A Spousal visa is used by both U.S. Citizens and U.S. Residents to bring a foreign spouse to the U.S. as a U.S. Resident, without the need to file for residency once they arrive in the U.S.. Spouses actually obtain U.S. Residency the moment they enter the U.S. at the airport or port of entry, and border officials review their immigrant visa documents and put an order in the USCIS system for production of the new resident’s Green Card right then and there upon their arrival. They usually receive their actual Green Card in about 30-60 days or so after entering the U.S.. Once a foreign spouse has been a resident for at least two years and nine months, he or she is eligible to file for early naturalization.
So which route is better? Is it best to bring a fiancé to the U.S. and file for residency or just get married and bring your spouse to the U.S. as a resident? Well, in the old days, the fiancé visa process was pretty quick, about three months for approval, then a quick interview at the consulate abroad and once the couple got married and filed for the new spouse’s residency, he or she could get their Green Card in as little as six months or so. But these days, the fiancé visa process can take upwards of eight months or more to be approved, then another few months to get the interview at the consulate abroad. Then once the fiancé comes to the U.S. and the couple marries, another possible year to get a Green Card, so that is about two years or so for the process. Contrast that with a spousal case, where the U.S. Citizen and foreign spouse get married and once the immigration petition is filed, it takes about eight – twelve months for approval and another two to four months for a consular interview, where the foreign spouse is issued an immigrant visa, which automatically converts to residency (Green Card) once he or she enters the U.S.. So the entire spousal process takes about twelve to fourteen months or so, in contrast with the fiancé process which can take upwards of two years all together to get the Green Card.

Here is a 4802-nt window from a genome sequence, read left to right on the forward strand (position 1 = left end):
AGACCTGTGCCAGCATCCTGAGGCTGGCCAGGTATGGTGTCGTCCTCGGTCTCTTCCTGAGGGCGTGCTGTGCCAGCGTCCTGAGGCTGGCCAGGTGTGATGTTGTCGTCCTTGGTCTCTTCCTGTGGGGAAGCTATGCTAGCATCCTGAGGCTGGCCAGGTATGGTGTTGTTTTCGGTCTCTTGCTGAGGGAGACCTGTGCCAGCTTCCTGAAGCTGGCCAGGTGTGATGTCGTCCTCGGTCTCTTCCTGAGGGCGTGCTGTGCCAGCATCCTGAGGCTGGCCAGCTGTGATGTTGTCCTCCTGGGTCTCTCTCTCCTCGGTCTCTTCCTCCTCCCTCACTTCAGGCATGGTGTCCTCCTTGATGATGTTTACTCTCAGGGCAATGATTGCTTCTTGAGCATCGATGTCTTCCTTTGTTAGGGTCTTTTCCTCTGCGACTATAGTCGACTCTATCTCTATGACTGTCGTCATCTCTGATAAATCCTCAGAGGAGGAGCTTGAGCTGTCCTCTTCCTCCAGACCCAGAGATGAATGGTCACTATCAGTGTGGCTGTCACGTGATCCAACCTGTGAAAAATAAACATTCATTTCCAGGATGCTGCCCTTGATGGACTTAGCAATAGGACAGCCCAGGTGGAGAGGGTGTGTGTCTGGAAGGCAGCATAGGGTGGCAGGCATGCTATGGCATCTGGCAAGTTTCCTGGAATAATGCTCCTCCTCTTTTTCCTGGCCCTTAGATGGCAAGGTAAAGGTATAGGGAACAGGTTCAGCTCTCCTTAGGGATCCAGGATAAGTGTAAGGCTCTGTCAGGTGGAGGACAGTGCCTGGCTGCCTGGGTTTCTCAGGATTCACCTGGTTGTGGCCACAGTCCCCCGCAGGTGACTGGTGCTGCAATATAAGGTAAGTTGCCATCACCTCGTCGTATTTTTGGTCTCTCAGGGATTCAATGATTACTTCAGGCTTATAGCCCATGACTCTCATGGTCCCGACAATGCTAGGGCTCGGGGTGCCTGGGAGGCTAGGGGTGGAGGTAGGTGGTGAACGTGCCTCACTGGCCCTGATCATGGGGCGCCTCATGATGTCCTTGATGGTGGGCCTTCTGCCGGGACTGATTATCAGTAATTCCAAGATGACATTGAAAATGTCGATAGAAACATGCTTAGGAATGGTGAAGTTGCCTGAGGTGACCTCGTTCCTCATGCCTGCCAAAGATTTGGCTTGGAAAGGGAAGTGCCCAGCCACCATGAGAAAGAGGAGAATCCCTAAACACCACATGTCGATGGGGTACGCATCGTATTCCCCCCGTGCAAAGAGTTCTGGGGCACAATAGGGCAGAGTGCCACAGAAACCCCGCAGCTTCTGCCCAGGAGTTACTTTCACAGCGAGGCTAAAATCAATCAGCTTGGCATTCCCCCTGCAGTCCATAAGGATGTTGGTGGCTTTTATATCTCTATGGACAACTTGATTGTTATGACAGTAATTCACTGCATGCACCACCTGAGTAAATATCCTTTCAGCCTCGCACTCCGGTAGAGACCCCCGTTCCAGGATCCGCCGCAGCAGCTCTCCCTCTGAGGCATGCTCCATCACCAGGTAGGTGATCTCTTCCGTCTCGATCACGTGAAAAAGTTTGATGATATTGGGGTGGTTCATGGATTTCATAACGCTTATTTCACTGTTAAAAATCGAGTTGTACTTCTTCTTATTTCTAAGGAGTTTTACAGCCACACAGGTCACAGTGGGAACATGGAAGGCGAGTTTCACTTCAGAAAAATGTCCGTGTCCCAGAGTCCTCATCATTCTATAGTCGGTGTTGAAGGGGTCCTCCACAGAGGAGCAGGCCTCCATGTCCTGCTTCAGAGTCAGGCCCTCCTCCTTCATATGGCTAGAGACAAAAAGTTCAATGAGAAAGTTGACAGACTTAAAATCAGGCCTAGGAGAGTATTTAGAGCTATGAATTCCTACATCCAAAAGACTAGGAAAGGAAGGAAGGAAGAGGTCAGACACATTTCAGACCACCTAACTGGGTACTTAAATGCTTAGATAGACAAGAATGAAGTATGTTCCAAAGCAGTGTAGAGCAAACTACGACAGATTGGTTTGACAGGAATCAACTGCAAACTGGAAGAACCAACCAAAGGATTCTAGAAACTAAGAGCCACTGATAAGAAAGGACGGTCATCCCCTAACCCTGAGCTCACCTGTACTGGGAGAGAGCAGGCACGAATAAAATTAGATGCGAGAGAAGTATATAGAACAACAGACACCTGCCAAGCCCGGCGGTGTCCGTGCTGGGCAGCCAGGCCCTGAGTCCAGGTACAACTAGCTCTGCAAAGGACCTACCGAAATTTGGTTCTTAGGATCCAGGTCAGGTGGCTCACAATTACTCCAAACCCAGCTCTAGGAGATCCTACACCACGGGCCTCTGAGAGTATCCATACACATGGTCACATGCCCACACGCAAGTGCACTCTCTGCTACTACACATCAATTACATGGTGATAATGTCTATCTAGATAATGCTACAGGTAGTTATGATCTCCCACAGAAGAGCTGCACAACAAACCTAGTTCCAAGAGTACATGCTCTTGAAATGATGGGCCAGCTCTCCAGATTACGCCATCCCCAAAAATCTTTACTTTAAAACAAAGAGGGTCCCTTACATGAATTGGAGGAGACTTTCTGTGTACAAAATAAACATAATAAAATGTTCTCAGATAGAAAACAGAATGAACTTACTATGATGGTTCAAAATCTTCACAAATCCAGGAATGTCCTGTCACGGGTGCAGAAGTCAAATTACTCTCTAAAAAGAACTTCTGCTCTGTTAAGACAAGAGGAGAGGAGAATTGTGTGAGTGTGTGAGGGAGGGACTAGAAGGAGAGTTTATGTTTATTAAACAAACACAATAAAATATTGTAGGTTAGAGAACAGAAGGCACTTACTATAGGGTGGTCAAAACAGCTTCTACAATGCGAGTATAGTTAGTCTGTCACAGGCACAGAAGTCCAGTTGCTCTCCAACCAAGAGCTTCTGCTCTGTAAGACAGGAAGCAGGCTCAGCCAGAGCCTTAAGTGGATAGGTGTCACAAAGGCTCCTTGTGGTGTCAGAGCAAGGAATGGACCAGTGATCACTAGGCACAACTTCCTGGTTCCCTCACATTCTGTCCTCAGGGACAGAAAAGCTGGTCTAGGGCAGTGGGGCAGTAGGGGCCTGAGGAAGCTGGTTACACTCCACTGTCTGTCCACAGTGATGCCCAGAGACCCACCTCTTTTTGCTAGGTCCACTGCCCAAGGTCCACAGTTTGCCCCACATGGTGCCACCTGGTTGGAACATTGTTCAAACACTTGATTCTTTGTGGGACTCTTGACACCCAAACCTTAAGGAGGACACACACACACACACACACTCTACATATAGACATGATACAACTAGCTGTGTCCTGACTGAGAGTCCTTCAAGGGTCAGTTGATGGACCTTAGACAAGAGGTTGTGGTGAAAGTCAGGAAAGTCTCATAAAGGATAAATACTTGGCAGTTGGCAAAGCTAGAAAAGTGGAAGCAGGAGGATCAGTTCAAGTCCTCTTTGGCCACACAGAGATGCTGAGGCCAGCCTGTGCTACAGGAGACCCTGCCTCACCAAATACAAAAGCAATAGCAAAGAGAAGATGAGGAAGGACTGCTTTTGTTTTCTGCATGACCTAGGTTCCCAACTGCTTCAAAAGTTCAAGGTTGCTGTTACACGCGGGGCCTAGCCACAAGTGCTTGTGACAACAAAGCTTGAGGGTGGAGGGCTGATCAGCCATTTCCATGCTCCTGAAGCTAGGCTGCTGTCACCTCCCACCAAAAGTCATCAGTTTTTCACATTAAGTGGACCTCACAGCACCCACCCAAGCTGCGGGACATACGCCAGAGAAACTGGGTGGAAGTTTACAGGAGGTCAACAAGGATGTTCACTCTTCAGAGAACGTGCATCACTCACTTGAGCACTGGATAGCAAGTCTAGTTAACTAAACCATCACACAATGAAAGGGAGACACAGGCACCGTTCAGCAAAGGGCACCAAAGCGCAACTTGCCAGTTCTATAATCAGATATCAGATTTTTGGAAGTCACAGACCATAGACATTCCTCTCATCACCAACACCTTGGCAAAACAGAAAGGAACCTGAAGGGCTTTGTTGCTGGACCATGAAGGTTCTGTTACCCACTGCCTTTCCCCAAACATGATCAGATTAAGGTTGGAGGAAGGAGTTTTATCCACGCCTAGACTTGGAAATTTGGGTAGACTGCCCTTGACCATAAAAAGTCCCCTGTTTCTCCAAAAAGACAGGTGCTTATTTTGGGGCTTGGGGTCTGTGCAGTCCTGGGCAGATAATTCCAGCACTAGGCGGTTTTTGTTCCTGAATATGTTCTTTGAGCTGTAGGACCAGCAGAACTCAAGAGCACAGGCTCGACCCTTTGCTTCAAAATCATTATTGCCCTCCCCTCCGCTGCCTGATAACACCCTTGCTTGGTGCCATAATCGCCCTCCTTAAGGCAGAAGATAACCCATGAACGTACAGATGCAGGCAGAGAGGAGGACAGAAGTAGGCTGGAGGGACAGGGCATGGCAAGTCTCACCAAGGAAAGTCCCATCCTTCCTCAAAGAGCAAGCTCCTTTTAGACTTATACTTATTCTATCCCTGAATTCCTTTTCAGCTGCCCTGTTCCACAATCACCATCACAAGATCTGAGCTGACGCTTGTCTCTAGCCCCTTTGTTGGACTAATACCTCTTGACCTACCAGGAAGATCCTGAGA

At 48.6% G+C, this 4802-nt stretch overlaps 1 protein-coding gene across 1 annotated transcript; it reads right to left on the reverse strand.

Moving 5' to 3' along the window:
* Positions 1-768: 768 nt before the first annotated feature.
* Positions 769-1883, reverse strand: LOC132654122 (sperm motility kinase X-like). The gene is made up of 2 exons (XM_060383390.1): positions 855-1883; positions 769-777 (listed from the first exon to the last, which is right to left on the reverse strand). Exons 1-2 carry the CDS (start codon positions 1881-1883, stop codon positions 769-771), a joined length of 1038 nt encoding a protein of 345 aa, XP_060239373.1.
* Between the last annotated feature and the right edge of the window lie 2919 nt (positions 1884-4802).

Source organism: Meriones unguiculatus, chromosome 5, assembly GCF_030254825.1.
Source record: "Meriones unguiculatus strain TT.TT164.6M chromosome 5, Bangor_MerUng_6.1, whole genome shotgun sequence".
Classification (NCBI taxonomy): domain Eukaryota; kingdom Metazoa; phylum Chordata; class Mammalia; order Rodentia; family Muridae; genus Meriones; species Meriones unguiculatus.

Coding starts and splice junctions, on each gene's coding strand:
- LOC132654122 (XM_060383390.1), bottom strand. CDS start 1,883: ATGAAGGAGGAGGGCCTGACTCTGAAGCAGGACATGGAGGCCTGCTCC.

Given the current timing, spousal visas are much faster and more efficient these days. The only time that a fiancé visa would normally be in order, is when the foreign fiancé has minor children who are over age 18 and still under age 21. It’s a really strange and wonderful fluke in the law. For background, under the “Immediate Relative” law, a minor child of foreign spouse qualifies as a “Step-child” which can be sponsored by the U.S. Citizen or Resident, as long as the marriage to the child’s parent took place before the child turned age 18. One day over age 18 and the child loses the ability to obtain Residency from the Stepparent. But, under the fiancé visa (K-1), minor children of the fiancé, under age 21 are eligible to be issued a K-2 Visa, which allows them to accompany their parent to the U.S. up until they reach age 21 and obtain a Green Card along with the parent. In this case, there is no requirement that their parent and step parent marry before the child reaches age 18! Strange, but true!
The most common case would involve a foreign fiancé whose children are age 19 or younger. A 20 year old child may still have a chance, as long as the child only recently turned age 20, given the time required for the fiancé visa to be approved and the consular interview to be scheduled for the fiancé and his or her children. As long as the visas are issued and the K-2 children enter the U.S. before they turn age 21, they remain eligible for residency. One day over age 21 and they become ineligible.
As you can see, when minor children are involved, it’s crucial that parents preplan the immigration process very carefully to ensure that children are able to immigrate to the U.S. along with their parent. Once a child turns age 21 (called “aging out”), they fall into an immigration category called F1 (for single children of U.S. Citizens) and F2B (for single children of U.S. Residents), which then takes 5 years waiting time for them to be able to immigrate to the U.S.. That is like an eternity for a family and very tragic indeed.